Of course, one could always add a more than one filter in front of a OSC camera. OSC cameras often come with more than one filter built in. We have already seen how they must include a Bayer array (otherwise they wouldn't be a OSC camera), but many also include an ultraviolet (UV) IR cut filter.

UV-IR cut filters

A UV-IR filter is a filter designed to limit the amount of light that makes it to the sensor to a certain predefined area of the visible and infrared spectrum. Recall figure 1. There is still plenty of light that has a wavelength less than 400nm (we call this ultra-violet), or greater than 700nm (we call this infrared, sometimes referred to as “deep infrared” or “deep IR”). Since the astrophotographer likely does not want this light to hit his/her sensor (for various reasons that are beyond the scope of this entry), it needs to be filtered out. That filtering is done by the UV-IR cut filter. This filter is a single filter that, just like a light pollution filter, will not allow light with a wavelength less than 400nm, or greater than 700nm to pass. Therefore, all light that DOES pass through this filter must be in an appropriate wavelength range, which is what the astrophotographer desires. There are many UV-IR cut filters available, many of which will “cut out” light at different values. For example, some will allow light of 699nm to pass, but 700nm is not allowed, while other filters will allow 700nm to pass, but 715nm is not allowed. The varying values of the “cut off” point is a user selectable option.

Of course, there is no reason the UV-IR cut filter must be one piece of glass. It is completely possible to only use an IR cut filter which will “cut out” all IR light (i.e. light with a wavelength greater than 700nm), but let all light less than 700nm pass. The same can be said for the UV side of the spectrum.

Broadband vs Narrowband

When imaging with a mono camera, there are two main methods by which to obtain color. One method is through “broadband” imaging (also called RGB imaging), and the other is through “narrowband” imaging. In a broadband image, color is collected through filters that are provided by the astrophotographer, and mimick the Bayer array. The color filters used are red, green, and blue. Broadband imaging provides a significant increase in resolution of a given sensor, because during an exposure the entire chip is being utilized to collect the light. In a OSC camera, only the pixels under a given color are being used, which, depending on color, is 25% or 50% of the total number of pixels. So, by broadband imaging with a red, green, and blue filter, you are increasing the effective resolution of your image by 25%, 50%, and 25%, respectively, as compared to a OSC camera with the same sensor. Of course, using this method, the filters need to be purchased and maintained separately from the camera, more for the astrophotographer.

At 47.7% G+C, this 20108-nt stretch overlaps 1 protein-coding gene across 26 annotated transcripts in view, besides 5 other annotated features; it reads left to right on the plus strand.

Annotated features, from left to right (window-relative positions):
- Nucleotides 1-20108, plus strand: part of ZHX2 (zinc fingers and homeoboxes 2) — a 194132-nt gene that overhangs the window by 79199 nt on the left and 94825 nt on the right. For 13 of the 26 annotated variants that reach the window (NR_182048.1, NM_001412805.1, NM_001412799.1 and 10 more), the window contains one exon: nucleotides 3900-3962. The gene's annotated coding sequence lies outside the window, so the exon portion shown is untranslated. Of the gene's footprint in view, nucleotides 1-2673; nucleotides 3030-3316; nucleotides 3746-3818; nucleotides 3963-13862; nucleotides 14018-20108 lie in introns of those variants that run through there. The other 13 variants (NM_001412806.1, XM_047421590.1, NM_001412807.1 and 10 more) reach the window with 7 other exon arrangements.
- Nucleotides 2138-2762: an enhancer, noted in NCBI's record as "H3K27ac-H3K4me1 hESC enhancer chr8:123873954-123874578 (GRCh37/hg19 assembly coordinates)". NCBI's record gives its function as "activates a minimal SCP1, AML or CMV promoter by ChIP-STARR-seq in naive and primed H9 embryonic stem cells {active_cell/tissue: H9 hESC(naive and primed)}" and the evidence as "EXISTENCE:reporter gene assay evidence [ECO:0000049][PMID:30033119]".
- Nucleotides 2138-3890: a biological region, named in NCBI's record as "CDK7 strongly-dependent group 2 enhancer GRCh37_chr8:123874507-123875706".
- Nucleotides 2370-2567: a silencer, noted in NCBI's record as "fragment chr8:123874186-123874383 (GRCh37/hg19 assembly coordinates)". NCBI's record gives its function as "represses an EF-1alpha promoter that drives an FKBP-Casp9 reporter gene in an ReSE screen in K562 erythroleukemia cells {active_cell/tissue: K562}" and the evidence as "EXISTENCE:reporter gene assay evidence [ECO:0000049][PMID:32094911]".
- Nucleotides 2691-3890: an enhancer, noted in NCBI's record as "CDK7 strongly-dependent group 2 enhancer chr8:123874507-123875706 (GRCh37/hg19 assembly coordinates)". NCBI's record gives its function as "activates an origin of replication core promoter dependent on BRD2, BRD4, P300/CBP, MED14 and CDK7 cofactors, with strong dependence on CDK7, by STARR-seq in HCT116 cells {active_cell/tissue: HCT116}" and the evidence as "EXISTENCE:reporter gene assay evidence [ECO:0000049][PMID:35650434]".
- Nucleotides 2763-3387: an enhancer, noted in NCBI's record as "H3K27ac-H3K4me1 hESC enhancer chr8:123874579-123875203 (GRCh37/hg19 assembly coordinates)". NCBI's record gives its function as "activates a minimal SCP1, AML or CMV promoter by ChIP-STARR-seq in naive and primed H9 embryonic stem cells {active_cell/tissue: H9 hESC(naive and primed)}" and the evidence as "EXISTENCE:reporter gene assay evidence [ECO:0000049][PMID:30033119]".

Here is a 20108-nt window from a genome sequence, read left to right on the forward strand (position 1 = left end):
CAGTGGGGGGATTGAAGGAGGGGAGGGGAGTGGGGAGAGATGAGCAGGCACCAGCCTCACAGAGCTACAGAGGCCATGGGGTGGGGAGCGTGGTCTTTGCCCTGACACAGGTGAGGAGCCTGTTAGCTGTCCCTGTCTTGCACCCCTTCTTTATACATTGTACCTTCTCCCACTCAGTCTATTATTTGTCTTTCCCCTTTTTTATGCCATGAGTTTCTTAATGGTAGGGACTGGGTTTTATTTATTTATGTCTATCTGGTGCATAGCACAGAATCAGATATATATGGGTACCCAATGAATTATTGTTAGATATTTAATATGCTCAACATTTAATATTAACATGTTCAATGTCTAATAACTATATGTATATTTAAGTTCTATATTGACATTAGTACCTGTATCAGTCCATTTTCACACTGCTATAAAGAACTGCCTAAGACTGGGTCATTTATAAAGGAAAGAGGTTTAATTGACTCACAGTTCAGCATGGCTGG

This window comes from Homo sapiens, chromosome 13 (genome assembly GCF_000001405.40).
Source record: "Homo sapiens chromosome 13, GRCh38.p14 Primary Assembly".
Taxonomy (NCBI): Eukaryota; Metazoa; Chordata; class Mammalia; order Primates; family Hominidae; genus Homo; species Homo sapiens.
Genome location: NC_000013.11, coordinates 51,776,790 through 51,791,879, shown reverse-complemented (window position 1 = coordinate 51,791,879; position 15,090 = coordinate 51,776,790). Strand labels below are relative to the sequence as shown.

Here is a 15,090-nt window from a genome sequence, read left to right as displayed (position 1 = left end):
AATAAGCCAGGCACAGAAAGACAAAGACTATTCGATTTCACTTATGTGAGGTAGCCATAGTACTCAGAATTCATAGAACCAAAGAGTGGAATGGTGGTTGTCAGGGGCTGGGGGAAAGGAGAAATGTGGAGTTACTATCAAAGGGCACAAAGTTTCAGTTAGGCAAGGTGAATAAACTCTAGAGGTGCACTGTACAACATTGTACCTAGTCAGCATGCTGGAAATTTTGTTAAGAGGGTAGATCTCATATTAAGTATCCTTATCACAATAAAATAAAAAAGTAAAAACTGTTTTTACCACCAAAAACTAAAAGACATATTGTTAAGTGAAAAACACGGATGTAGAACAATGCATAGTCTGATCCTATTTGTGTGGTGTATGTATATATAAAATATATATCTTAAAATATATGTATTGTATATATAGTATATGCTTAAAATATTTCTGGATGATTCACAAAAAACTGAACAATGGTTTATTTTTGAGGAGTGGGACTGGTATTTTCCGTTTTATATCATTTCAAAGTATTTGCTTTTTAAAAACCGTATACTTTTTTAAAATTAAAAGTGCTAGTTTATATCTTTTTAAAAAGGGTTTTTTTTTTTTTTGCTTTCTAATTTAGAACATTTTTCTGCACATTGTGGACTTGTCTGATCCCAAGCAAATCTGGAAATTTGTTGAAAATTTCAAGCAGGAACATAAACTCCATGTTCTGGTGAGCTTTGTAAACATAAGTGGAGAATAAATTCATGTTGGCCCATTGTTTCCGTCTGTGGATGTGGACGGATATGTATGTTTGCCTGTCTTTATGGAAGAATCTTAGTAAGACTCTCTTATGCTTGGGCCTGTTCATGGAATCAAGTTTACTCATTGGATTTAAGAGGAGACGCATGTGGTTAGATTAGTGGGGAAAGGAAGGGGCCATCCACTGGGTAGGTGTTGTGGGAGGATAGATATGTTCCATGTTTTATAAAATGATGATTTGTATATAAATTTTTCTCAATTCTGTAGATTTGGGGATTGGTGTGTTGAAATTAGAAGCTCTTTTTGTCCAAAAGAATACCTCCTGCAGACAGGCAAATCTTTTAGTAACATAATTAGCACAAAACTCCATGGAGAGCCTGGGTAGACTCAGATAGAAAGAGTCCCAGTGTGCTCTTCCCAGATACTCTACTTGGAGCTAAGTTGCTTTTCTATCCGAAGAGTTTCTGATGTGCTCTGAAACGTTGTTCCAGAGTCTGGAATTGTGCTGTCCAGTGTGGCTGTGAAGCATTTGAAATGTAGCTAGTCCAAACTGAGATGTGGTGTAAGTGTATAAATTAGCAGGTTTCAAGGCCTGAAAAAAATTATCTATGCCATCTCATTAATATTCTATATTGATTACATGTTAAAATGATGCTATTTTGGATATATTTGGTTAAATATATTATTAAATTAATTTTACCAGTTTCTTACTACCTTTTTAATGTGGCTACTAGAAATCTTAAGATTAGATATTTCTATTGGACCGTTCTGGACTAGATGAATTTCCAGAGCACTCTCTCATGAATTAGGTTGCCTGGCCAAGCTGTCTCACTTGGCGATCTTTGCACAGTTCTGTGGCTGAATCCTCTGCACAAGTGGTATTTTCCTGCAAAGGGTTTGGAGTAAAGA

Narrowband imaging is an entirely different technique. Whereas broadband imaging says “I'm going to collect ALL wavelengths of light between 600-700nm and call that red” in order to get color, narrowband imaging says “I'm going to pick ONE wavelength, say 656.3nm, and call that red.” Therefore, when narrowband imaging, the astrophotographer is essentially picked one wavelength of light he/she would like to record, and providing a filter that does exactly that. The most common wavelength of light that is imaged in this method is hydrogen alpha (Ha) which gives off light of 656.3nm. There are many astronomical objects that give off this light, and so there are many “Ha” targets available for a narrowband imager. Unfortunately, since this light is limited to a single wavelength, often very long exposures are needed in order to collect enough light such that the signal to noise ratio is high enough to generate a good image. This is why an expensive, high quality, mono-CCD is used with narrowband imaging. Other common narrowband wavelengths are shown in figure 2, such as oxygen three (OIII) at 495.nm, and 500.7nm. Do note there is some 'width' to which what wavelengths a narrowband filter lets through. I.e. 7nm, 3nm.

Planetary Filters

As with deep sky imaging, planetary can also be done with either an osc camera or mono. Some OSC cameras such as the ASI 224MC offer high IR sensitivity which can be of benefit. When imaging the moon and not intending to saturate the soil colour, an IR Pass filter may be employed to cut through the worst of the atmospheric seeing which affects the bluer end of the spectrum. Alternatively you may require an IR cut filter when imaging mars if you wish to attain colour accuracy.

Other specialty filters also exist such as Ultra violet bandpasses, or Methane CH4. These allow for imaging of specific cloud structure detail in planets which may not be otherwise visible in broadband RGB.